Don't know if any of you live in the Washington D.C. area and read the Washington Post regularly, but they have a weekly column on Tuesdays devoted to pet questions sent to Dr. Fox, the Animal Doctor. There have been a few questions lately that brought up the issue of dry food vs/or in combination with wet food. (I've posted two below with the answers but without the names of the person submitting the questions.)

I usually give my kitties dry food in the morning and wet (canned) food in the evening, but lately I've been varying that with the addition of some wet food with the morning dry food mostly because I have an elderly cat who has a little more trouble munching on kibble.

I'm curious. I've read this doctor say that you should treat kibble as a treat. However, I'm buying pretty high quality kibble the first ingrediants of which are meat and fish. Do you think all kibble should be fed more sparingly than canned food? Clearly, some must be better than others.
Sandy
I'm curious. I've read this doctor say that you should treat kibble as a treat. However, I'm buying pretty high ... Do you think all kibble should be fed more sparingly than canned food? Clearly, some must be better than others.

The problem with feeding dry food exclusively isn't so much the quality of the food itself as you say, some are better than others but a good quality canned food is more like a cat's natural diet. Cats are inefficient drinkers and some cats will not drink sufficient water when fed exclusively dry food. A dry food diet has been linked to the development of urinary tract disease.

Different vets have different ideas about the dry food vs. canned food controversy, and Dr. Fox has voiced his. My own vet would agree with him, but other vets disagree.
I'm curious. I've read this doctor say that you should ... than canned food? Clearly, some must be better than others.

The problem with feeding dry food exclusively isn't so much the quality of the food itself as you say, some are ... canned food controversy, and Dr. Fox has voiced his. My own vet would agree with him, but other vets disagree.

My vet agrees that it's the moisture content of wet food that really benefits cats. He also said that wet food isn't as nutritionally dense to dry food, so cat's need to eat more of it. Eating more contributes to the cat getting more moisture, too. But wet food spoils faster, so if your cat doesn't eat it in a few hours, bacteria could grow on it. Dry food is more resistant to bacteria growth (maybe because it doesn't have the moisture bacteria needs?).
Of course, our cat decides what she eats and she prefers dry food. So we have to make sure she has enough water available... and she likes to drink from a faucet, so we have to attend to that need, too. :-)

Warren

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My vet agrees that it's the moisture content of wet food that really benefits cats. He also said that wet ... wet food spoils faster, so if your cat doesn't eat it in a few hours, bacteria could grow on it.

Well, it's also unnatural for a cat to have food constantly available, and can contribute to obesity. It's often recommended that what the cat doesn't eat within a half hour or so, you should pick up and throw away. I wouldn't leave canned food out all day.
Dry
food is more resistant to bacteria growth (maybe because it doesn't have the moisture bacteria needs?).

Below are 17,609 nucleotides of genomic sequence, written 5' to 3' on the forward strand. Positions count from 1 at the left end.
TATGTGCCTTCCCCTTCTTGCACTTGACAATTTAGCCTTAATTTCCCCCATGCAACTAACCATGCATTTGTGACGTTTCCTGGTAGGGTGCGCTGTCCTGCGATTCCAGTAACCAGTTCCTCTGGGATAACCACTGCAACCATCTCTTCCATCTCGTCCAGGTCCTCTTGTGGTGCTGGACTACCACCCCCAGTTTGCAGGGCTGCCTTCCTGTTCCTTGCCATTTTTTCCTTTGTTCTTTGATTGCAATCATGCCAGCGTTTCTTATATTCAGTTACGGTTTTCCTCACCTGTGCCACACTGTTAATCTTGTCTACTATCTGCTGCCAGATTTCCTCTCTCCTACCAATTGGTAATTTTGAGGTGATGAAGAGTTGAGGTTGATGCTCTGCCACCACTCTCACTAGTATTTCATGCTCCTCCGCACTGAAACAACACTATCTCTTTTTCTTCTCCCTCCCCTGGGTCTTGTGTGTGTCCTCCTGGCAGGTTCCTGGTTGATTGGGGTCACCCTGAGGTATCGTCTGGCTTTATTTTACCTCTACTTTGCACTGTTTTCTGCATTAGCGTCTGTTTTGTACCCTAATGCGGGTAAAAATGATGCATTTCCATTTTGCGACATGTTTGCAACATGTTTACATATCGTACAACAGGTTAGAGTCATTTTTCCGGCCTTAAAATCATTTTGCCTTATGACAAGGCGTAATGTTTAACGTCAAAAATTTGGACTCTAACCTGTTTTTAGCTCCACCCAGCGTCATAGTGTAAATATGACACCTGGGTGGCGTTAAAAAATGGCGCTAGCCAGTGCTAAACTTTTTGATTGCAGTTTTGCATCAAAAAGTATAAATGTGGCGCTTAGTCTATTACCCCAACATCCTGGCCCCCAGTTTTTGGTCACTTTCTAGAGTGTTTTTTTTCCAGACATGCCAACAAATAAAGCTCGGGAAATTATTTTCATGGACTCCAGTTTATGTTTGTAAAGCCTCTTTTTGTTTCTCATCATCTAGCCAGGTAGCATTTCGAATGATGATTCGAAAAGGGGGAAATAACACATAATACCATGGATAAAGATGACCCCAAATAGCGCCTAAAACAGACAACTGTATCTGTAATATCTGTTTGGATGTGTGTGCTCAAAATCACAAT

It may be more resistant, but bacteria can still grow on dry food because often when cats eat kibble, they drop little half-chewed bits back into the food. Combined with saliva, bacteria can then grow on the kibble. I've noticed in particular with the dental health kibble, which tends to be larger in size, that the bowl soon contains little half-eaten pieces. Best to throw this out every day and sanitize the bowl.
Of course, our cat decides what she eats and she prefers dry food. So we have to make sure she has enough water available... and she likes to drink from a faucet, so we have to attend to that need, too. :-)

I know what you are saying. We have three cats, and while two are happy with canned food, the third usually refuses it. If we don't have dry food for her, she gets too thin and she's not a plump cat to begin with. Unfortunately the other two will get too fat if dry food is constantly available, so it's hard to manage an optimum diet for all three. I figure if they get some dry and some canned, that's better than a diet that's exclusively dry.
The problem with feeding dry food exclusively isn't so much ... My own vet would agree withhim, but other vets disagree.

My vet agrees that it's the moisture content of wet food that really benefits cats. He also said that wet ... available... and she likes to drink from a faucet, so we have to attend to that need, too. :-) Warren

My cats do nicely with 3 bowls, one with water, one with dry food and one with wet food. They don't always take a predictable amount, but I suspect Sigma gets fed by some of the neighbours when he goes visiting. Omicron doesn't often use the cat door to go visiting so I think I know what she is eating most of the time.
Simon.
Don't know if any of you live in the Washington D.C. area and read the Washington Post regularly, but they ... you think all kibble should be fed more sparingly than canned food? Clearly, some must be better than others. Sandy

After dealing with a near-fatal blockage from a hairball, I am feeding (almost exclusively) wet food. So far, no more problems.

-L.
But wet food spoils faster, so if your cat doesn't eat it in a few hours, bacteria could grow on it.

Ruf seems to like his wet food slightly spoiled. If I put out a bowl of wet food, he will frequently ignore it all day, and then eat it hungrily the next morning. (BTW, he also has dry food available on the side.)
Jerry

My cat and I are very much alike: we're both gray, we're both fat, and we both dig in his litter box.